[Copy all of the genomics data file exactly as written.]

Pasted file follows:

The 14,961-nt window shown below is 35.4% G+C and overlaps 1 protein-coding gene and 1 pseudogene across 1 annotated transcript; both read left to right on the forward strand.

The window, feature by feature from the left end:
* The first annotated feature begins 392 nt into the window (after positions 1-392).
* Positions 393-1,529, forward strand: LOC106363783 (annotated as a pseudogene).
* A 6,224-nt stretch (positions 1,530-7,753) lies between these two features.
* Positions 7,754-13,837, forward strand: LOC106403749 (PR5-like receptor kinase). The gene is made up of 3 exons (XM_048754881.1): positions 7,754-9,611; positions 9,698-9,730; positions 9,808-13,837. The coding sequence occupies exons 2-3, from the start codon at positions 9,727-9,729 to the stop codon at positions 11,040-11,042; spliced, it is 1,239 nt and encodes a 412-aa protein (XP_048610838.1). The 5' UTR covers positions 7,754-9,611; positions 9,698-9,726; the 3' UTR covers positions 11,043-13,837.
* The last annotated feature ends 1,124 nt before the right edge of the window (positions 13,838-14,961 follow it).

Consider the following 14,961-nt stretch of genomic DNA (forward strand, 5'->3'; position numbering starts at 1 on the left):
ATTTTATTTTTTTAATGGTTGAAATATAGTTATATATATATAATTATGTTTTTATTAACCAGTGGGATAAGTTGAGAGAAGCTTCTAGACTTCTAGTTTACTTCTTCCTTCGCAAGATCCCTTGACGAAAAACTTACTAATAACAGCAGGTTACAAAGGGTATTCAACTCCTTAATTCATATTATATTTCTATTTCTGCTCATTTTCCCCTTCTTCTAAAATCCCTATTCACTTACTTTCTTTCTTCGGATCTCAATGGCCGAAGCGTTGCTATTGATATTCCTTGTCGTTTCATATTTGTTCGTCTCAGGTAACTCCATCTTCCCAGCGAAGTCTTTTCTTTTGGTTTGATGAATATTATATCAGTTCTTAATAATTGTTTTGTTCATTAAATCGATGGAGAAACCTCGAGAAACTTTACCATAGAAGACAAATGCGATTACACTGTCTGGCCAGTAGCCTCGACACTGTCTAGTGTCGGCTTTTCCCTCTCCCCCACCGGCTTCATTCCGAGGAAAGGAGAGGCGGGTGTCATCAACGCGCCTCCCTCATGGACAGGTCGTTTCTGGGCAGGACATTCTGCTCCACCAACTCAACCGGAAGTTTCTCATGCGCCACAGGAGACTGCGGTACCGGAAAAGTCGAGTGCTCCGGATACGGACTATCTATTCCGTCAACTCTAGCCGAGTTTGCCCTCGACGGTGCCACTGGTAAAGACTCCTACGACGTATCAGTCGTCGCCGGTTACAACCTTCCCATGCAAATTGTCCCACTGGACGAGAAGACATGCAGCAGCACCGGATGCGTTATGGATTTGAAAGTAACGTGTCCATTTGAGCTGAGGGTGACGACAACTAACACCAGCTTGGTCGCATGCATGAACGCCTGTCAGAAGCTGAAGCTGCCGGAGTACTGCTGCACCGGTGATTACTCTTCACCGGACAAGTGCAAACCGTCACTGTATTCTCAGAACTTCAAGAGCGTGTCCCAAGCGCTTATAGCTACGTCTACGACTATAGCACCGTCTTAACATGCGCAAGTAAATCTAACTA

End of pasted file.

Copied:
The 14,961-nt window shown below is 35.4% G+C and overlaps 1 protein-coding gene and 1 pseudogene across 1 annotated transcript; both read left to right on the forward strand.

The window, feature by feature from the left end:
* The first annotated feature begins 392 nt into the window (after positions 1-392).
* Positions 393-1,529, forward strand: LOC106363783 (annotated as a pseudogene).
* A 6,224-nt stretch (positions 1,530-7,753) lies between these two features.
* Positions 7,754-13,837, forward strand: LOC106403749 (PR5-like receptor kinase). The gene is made up of 3 exons (XM_048754881.1): positions 7,754-9,611; positions 9,698-9,730; positions 9,808-13,837. The coding sequence occupies exons 2-3, from the start codon at positions 9,727-9,729 to the stop codon at positions 11,040-11,042; spliced, it is 1,239 nt and encodes a 412-aa protein (XP_048610838.1). The 5' UTR covers positions 7,754-9,611; positions 9,698-9,726; the 3' UTR covers positions 11,043-13,837.
* The last annotated feature ends 1,124 nt before the right edge of the window (positions 13,838-14,961 follow it).

Consider the following 14,961-nt stretch of genomic DNA (forward strand, 5'->3'; position numbering starts at 1 on the left):
ATTTTATTTTTTTAATGGTTGAAATATAGTTATATATATATAATTATGTTTTTATTAACCAGTGGGATAAGTTGAGAGAAGCTTCTAGACTTCTAGTTTACTTCTTCCTTCGCAAGATCCCTTGACGAAAAACTTACTAATAACAGCAGGTTACAAAGGGTATTCAACTCCTTAATTCATATTATATTTCTATTTCTGCTCATTTTCCCCTTCTTCTAAAATCCCTATTCACTTACTTTCTTTCTTCGGATCTCAATGGCCGAAGCGTTGCTATTGATATTCCTTGTCGTTTCATATTTGTTCGTCTCAGGTAACTCCATCTTCCCAGCGAAGTCTTTTCTTTTGGTTTGATGAATATTATATCAGTTCTTAATAATTGTTTTGTTCATTAAATCGATGGAGAAACCTCGAGAAACTTTACCATAGAAGACAAATGCGATTACACTGTCTGGCCAGTAGCCTCGACACTGTCTAGTGTCGGCTTTTCCCTCTCCCCCACCGGCTTCATTCCGAGGAAAGGAGAGGCGGGTGTCATCAACGCGCCTCCCTCATGGACAGGTCGTTTCTGGGCAGGACATTCTGCTCCACCAACTCAACCGGAAGTTTCTCATGCGCCACAGGAGACTGCGGTACCGGAAAAGTCGAGTGCTCCGGATACGGACTATCTATTCCGTCAACTCTAGCCGAGTTTGCCCTCGACGGTGCCACTGGTAAAGACTCCTACGACGTATCAGTCGTCGCCGGTTACAACCTTCCCATGCAAATTGTCCCACTGGACGAGAAGACATGCAGCAGCACCGGATGCGTTATGGATTTGAAAGTAACGTGTCCATTTGAGCTGAGGGTGACGACAACTAACACCAGCTTGGTCGCATGCATGAACGCCTGTCAGAAGCTGAAGCTGCCGGAGTACTGCTGCACCGGTGATTACTCTTCACCGGACAAGTGCAAACCGTCACTGTATTCTCAGAACTTCAAGAGCGTGTCCCAAGCGCTTATAGCTACGTCTACGACTATAGCACCGTCTTAACATGCGCAAGTAAATCTAACTA